A former senior FBI executive told Just the News that the OPR reports have been published privately inside the FBI for decades and are “always distressing, because you can’t believe some of the behaviors that you’re reading about.”
He said the batch obtained by Just the News suggested the bureau was getting more serious about firing employees for some offenses, but he was concerned by the low penalties, especially for alcohol offenses, and believed the FBI might be “backsliding” on some punishments.
“I was seeing that in a lot of cases, particularly in the DUIs, there was not many dismissals,” retired Assistant Director Kevin Brock said. “They were getting, you know, 20, 30, 40 days of suspension without pay. And that struck me as something a little bit of a divergence from the past. Louis Freeh, when he was director, drew a bright line. He said anybody who misuses alcohol and gets in a bureau car is going to be dismissed. And that stopped a lot of bad behavior.”
Steve Friend, an FBI special agent who recently left the bureau after blowing the whistle on alleged civil liberty abuses in the Jan. 6 Capitol riot probe, provided the OPR reports to Just the News. He said the growth in alcohol abuse and sexual misconduct cases was a strong signal of a cultural problem inside the bureau.
“There’s definitely a sense of entitlement that has seeped into the agency, and too many people are just content to have a gold badge and gun on their hip and not actually do the work that’s required,” Friend said in an interview Wednesday night on the “Just the News, No Noise” television show. “They’re sitting on the shoulders of giants, people that investigated Bonnie and Clyde, Al Capone, terrorist networks, organized crime, and they need to uphold that reputation as opposed to just living on the exhaust fumes.”
Friend said he decided to make the disciplinary reports public in hopes public pressure can encourage reform inside the bureau.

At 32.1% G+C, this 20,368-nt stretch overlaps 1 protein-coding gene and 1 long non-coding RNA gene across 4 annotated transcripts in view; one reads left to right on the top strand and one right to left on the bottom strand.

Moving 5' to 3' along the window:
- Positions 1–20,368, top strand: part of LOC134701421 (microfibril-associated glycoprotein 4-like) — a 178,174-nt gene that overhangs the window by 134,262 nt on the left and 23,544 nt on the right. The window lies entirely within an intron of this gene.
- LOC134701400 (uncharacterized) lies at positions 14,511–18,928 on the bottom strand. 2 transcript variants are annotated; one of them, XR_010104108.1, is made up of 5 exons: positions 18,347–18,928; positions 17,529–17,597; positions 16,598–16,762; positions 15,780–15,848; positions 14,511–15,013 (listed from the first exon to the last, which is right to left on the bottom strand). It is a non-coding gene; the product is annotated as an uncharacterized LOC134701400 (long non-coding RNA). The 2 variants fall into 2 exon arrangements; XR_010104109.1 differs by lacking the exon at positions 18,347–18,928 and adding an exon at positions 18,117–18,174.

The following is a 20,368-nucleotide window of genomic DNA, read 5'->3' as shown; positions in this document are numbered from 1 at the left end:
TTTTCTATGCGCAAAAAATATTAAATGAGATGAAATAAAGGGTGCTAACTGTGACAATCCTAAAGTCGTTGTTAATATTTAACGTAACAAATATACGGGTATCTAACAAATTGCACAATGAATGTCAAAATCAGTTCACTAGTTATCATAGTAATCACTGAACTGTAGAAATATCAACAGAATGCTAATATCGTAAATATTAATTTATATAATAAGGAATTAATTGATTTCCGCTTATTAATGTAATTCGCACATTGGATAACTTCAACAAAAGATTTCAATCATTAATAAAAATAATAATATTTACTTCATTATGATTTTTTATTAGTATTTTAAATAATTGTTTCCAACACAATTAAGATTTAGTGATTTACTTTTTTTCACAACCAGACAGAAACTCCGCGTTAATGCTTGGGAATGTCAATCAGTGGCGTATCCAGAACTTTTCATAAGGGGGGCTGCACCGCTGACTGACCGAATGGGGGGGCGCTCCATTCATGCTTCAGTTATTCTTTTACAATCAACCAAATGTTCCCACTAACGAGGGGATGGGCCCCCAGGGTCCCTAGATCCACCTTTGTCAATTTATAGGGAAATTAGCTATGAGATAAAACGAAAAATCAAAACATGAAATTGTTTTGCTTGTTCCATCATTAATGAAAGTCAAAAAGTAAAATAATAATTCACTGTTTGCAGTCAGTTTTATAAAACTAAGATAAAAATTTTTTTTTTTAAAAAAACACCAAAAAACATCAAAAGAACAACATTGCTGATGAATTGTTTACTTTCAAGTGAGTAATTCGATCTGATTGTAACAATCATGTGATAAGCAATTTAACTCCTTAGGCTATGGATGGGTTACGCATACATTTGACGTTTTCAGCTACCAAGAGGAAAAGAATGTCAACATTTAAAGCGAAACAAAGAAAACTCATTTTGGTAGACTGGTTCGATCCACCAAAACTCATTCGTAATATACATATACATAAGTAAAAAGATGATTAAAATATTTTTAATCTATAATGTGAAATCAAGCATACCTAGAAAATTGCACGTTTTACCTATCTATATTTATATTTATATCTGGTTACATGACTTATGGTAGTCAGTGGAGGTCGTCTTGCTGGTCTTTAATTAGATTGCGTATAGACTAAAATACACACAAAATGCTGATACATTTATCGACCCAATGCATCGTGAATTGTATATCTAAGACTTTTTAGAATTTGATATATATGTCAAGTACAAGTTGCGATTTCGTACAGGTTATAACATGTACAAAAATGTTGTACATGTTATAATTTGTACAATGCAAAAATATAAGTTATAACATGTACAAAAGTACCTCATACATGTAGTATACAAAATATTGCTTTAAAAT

“I’m a believer in radical transparency,” he said. “You get credentials in the FBI. You’re not a secret agent. You’re supposed to present those credentials to anybody upon request. So I think everybody should be held accountable.”
The FBI said it believes the reports published by Just the News show the disciplinary system works even as it seeks to improve from outside advice, including from the Justice Department inspector general.
“The FBI has a well-established and effective disciplinary process, and we remain committed to ensuring it remains fair, transparent, and is consistent with FBI Policy,” the bureau said. “In 2021, The Department of Justice, Office of Inspector General released a report on the FBI’s adjudication process for misconduct investigations and found the FBI generally adjudicated employee misconduct matters consistent with FBI policy.
“The FBI concurred with the OIG’s recommendations for improving transparency and effectiveness and has resolved those issues, as noted in the report.”
One report from April 2017 listed general examples of past FBI misconduct, including one agent dismissed for admitting to having sexually molested his daughter and granddaughter for years. Another acted “as an agent of a foreign government.” One stole drug evidence to feed a heroin addiction, while another employee pulled a gun on a private citizen during an incident of road rage. The female bystander in question was thrown up “against a concrete lane divider, causing temporary loss of consciousness and large contusion.”
Other reports detail an employee who shot and killed his neighbor’s dog and another who was driving drunk — with a blood alcohol level three times the legal limit — and killed an 18-year-old in the process. Yet not all of these subjects were said to have served prison time, and some even kept their jobs.